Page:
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2017 Kirkus Prize Winners Announced; Each Winner is Awarded $50,000:

Fiction:  What It Means When a Man Falls from the Sky: Stories
by Lesley Nneka Arimah (Riverhead)
 
Nonfiction: The Gulf: The Making of an American Sea 
by Jack E. Davis (Liveright/Norton)
 
Young Readers’ Literature: The Marrow Thieves
by Cherie Dimaline (DCB)
 

FOR IMMEDIATE RELEASE:

Austin, TX; November 2, 2017 – At a special ceremony tonight in Austin, Kirkus Reviews, the nation’s leading journal of prepublication book reviews, announced the winners of the fourth annual Kirkus Prize in the categories of fiction, nonfiction, and young readers’ literature. Each winner receives a cash prize of $50,000, making the Kirkus Prize one of the richest annual literary awards in the world. This year’s winners were chosen from the 1,272 titles that received a starred review from Kirkus over the past year. An esteemed panel of judges composed of nationally respected writers and highly regarded booksellers, librarians, and Kirkus critics, select the Kirkus Prize finalists and winners each year.

The winners of the 2017 Kirkus Prize are:

FICTION:

What It Means When a Man Falls from the Sky: Stories by Lesley Nneka Arimah (Riverhead)

Judges’ statement: Lesley Nneka Arimah sinuously moves through a variety of storytelling traditions with the grace of a dancer in the prime of her career. What It Means When a Man Falls from the Sky is a kaleidoscopic and emotionally powerful collection that displays remarkable range, shifting from a dystopian exploration of a futuristic society to the interplay between mothers and daughters and to the legacy of the violent political struggles of Nigeria’s past. Her characters are as vivid and pronounced as her language, and the book is a testament to her command and unpredictability. Each story lands in an entirely new place, and wherever this writer goes next, she’s certain to provoke and surprise. Arimah’s stylistic breadth and intelligence are evident on every page of this masterful debut.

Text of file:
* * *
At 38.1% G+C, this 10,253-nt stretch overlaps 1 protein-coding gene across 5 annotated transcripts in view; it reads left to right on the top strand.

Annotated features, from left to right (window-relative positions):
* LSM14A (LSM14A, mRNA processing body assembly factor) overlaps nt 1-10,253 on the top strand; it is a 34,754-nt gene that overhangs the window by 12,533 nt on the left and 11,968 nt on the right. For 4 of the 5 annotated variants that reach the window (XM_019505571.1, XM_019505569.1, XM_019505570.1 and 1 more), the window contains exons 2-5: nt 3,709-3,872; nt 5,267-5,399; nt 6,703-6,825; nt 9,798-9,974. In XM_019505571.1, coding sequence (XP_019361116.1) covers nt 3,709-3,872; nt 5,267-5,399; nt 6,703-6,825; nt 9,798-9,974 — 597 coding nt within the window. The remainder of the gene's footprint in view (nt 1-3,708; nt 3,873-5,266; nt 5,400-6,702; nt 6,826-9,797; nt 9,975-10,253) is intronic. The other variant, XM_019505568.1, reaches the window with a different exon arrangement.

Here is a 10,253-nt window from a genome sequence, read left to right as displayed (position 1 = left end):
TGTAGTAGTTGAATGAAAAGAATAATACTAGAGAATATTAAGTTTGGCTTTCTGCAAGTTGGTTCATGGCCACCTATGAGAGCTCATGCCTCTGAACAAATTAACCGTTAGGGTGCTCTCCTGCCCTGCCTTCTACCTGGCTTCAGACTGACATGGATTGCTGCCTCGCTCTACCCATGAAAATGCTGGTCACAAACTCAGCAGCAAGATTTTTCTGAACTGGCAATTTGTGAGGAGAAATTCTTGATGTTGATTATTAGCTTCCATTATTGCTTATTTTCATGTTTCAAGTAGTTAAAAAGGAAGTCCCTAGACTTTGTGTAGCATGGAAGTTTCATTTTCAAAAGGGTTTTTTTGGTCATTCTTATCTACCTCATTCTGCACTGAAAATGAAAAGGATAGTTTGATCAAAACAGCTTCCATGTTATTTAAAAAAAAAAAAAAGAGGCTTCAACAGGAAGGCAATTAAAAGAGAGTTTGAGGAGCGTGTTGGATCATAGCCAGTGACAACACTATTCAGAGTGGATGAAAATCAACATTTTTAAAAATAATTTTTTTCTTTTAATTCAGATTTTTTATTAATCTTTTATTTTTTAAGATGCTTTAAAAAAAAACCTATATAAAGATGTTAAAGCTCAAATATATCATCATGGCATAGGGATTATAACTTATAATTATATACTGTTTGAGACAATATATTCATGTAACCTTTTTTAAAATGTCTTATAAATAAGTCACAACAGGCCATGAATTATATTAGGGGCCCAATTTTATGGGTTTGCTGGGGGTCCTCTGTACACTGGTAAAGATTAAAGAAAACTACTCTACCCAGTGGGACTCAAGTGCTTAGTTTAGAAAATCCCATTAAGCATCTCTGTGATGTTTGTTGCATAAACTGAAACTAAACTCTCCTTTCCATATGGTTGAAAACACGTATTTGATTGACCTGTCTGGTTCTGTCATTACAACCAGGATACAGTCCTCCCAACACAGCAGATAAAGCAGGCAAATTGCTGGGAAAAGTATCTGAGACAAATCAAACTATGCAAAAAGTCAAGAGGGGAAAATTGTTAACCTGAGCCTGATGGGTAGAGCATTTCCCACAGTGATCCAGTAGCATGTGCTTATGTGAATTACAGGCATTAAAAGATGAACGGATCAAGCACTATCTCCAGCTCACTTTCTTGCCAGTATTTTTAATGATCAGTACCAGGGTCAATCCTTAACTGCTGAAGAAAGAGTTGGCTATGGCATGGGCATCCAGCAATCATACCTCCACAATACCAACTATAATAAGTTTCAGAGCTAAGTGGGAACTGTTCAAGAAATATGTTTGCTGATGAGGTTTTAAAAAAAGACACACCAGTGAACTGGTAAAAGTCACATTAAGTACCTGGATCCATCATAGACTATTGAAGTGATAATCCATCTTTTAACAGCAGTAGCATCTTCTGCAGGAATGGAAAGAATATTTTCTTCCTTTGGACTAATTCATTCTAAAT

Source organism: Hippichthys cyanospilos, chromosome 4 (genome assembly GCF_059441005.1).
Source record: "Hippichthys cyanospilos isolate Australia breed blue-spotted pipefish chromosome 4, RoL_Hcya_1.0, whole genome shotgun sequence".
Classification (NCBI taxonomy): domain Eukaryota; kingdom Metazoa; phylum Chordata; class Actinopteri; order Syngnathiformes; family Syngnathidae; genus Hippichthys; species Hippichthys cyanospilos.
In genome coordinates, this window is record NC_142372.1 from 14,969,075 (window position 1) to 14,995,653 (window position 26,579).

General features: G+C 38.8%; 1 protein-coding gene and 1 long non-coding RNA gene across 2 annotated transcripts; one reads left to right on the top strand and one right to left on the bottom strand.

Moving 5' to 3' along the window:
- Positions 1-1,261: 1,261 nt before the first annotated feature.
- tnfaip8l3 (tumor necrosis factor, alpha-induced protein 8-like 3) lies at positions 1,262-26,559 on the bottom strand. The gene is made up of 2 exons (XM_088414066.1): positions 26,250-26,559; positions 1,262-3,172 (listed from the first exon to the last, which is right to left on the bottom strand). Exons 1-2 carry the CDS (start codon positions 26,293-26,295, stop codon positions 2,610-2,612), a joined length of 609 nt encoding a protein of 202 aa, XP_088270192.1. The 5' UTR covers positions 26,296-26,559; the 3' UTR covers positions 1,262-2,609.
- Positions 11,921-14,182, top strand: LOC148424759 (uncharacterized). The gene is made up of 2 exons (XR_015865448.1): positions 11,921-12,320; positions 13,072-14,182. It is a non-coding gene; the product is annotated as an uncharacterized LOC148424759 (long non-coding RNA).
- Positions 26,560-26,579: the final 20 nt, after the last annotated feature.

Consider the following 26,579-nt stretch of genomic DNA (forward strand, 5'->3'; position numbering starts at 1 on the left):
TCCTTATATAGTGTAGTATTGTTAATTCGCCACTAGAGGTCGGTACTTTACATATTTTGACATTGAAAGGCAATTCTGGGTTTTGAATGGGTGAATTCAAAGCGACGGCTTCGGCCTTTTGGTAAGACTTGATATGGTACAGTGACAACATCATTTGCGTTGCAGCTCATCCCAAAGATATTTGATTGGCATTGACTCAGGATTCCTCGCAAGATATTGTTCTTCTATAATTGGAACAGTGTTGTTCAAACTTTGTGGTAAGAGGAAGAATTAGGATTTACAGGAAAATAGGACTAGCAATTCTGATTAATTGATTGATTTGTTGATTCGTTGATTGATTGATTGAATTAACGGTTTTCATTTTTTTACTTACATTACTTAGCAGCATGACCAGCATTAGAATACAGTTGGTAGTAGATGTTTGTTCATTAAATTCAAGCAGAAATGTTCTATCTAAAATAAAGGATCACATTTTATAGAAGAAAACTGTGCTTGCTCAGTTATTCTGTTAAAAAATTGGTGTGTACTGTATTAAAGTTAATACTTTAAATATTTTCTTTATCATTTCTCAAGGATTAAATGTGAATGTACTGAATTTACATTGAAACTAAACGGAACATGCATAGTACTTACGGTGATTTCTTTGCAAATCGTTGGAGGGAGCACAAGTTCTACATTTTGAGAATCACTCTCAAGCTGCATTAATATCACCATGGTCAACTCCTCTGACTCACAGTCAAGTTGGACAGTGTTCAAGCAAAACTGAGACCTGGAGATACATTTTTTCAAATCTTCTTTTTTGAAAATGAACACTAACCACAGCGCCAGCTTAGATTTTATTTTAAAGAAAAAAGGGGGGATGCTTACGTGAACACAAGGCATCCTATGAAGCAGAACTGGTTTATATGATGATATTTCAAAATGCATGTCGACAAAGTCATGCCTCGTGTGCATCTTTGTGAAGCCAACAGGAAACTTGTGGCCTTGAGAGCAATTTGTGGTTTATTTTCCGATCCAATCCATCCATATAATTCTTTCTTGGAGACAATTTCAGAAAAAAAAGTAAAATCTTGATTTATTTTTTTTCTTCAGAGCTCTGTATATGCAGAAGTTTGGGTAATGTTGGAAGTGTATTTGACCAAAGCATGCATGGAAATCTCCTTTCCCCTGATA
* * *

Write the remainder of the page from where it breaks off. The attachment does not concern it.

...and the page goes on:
The judges for the 2017 Kirkus Prize in Fiction are: Kirkus critic and author Mark Athitakis, bookseller and NAIBA board member Hannah Oliver Depp, and writer Meg Wolitzer.

Fiction finalists:

  • Exit West by Mohsin Hamid (Riverhead)
  • White Tears by Hari Kunzru (Knopf)
  • The Ninth Hour by Alice McDermott (Farrar, Straus and Giroux)
  • Her Body and Other Parties: Stories by Carmen Maria Machado (Graywolf)
  • Sing, Unburied, Sing by Jesmyn Ward (Scribner)

NONFICTION:

The Gulf: The Making of an American Sea by Jack E. Davis (Liveright/Norton)

Judges’ statement: The Gulf is a groundbreaking history of the sea illuminating the complex forces ravaging our environment. The Gulf of Mexico emerges as a power in itself in Jack E. Davis' enthralling narrative, animated by deft, vivid portraits of men and women who saw in the Gulf a source of sustenance, inspiration, and, not least, wealth. Fishermen, artists, writers, indigenous and migrant communities, adventurers, and greedy businessmen leap from the pages as Davis chronicles the fierce, wild, and fragile ecology of the American sea. A timeless cautionary tale, as rich and capacious as the region itself.

The judges for the 2017 Kirkus Prize in Non-fiction are: 2016 National Book Award winner Ibram X. Kendi, Book Table manager Javier Ramirez, and Kirkus critic and author Linda Simon.

Nonfiction finalists:

  • The Seeds of Life: From Aristotle to da Vinci, from Sharks' Teeth to Frogs' Pants, the Long and Strange Quest to Discover Where Babies Come fromby Edward Dolnick (Basic)
  • Priestdaddy: A Memoir by Patricia Lockwood (Riverhead)
  • Tell Me How It Ends: An Essay in 40 Questions by Valeria Luiselli (Coffee House)
  • The Cooking Gene: A Journey Through African-American Culinary History in the Old South by Michael Twitty (Amistad/HarperCollins)